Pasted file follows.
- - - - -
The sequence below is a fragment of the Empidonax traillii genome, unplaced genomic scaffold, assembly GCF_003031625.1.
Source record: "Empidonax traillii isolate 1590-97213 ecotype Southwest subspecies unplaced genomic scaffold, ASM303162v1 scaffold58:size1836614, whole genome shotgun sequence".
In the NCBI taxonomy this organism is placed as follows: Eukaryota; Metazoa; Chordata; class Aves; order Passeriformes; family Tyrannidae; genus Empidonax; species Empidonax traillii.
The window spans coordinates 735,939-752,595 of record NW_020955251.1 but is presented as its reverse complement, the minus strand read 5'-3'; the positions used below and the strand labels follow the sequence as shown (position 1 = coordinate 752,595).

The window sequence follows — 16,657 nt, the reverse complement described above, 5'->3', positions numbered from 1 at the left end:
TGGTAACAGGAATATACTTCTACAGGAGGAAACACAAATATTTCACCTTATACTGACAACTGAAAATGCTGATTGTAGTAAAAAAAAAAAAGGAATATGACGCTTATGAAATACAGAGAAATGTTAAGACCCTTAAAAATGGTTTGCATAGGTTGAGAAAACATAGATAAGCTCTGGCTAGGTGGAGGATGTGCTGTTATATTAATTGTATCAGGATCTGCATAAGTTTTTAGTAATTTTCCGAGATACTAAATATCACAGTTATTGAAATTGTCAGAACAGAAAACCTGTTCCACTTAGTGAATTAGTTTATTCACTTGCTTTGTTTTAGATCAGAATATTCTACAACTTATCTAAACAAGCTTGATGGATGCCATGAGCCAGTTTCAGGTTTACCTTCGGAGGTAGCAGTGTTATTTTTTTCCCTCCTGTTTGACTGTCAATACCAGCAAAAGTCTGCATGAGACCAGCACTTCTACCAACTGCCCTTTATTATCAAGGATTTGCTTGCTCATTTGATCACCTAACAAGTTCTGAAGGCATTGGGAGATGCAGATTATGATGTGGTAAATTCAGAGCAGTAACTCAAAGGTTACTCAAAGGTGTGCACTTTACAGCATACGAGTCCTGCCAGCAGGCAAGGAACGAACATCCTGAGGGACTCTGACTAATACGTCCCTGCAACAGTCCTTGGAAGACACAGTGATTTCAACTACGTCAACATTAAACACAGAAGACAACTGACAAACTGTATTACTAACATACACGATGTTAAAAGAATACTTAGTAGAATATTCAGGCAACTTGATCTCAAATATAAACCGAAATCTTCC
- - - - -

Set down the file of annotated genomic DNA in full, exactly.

The sequence below is a fragment of the Empidonax traillii genome, unplaced genomic scaffold, assembly GCF_003031625.1.
Source record: "Empidonax traillii isolate 1590-97213 ecotype Southwest subspecies unplaced genomic scaffold, ASM303162v1 scaffold58:size1836614, whole genome shotgun sequence".
In the NCBI taxonomy this organism is placed as follows: Eukaryota; Metazoa; Chordata; class Aves; order Passeriformes; family Tyrannidae; genus Empidonax; species Empidonax traillii.
The window spans coordinates 735,939-752,595 of record NW_020955251.1 but is presented as its reverse complement, the minus strand read 5'-3'; the positions used below and the strand labels follow the sequence as shown (position 1 = coordinate 752,595).

The window sequence follows — 16,657 nt, the reverse complement described above, 5'->3', positions numbered from 1 at the left end:
TGGTAACAGGAATATACTTCTACAGGAGGAAACACAAATATTTCACCTTATACTGACAACTGAAAATGCTGATTGTAGTAAAAAAAAAAAAGGAATATGACGCTTATGAAATACAGAGAAATGTTAAGACCCTTAAAAATGGTTTGCATAGGTTGAGAAAACATAGATAAGCTCTGGCTAGGTGGAGGATGTGCTGTTATATTAATTGTATCAGGATCTGCATAAGTTTTTAGTAATTTTCCGAGATACTAAATATCACAGTTATTGAAATTGTCAGAACAGAAAACCTGTTCCACTTAGTGAATTAGTTTATTCACTTGCTTTGTTTTAGATCAGAATATTCTACAACTTATCTAAACAAGCTTGATGGATGCCATGAGCCAGTTTCAGGTTTACCTTCGGAGGTAGCAGTGTTATTTTTTTCCCTCCTGTTTGACTGTCAATACCAGCAAAAGTCTGCATGAGACCAGCACTTCTACCAACTGCCCTTTATTATCAAGGATTTGCTTGCTCATTTGATCACCTAACAAGTTCTGAAGGCATTGGGAGATGCAGATTATGATGTGGTAAATTCAGAGCAGTAACTCAAAGGTTACTCAAAGGTGTGCACTTTACAGCATACGAGTCCTGCCAGCAGGCAAGGAACGAACATCCTGAGGGACTCTGACTAATACGTCCCTGCAACAGTCCTTGGAAGACACAGTGATTTCAACTACGTCAACATTAAACACAGAAGACAACTGACAAACTGTATTACTAACATACACGATGTTAAAAGAATACTTAGTAGAATATTCAGGCAACTTGATCTCAAATATAAACCGAAATCTTCC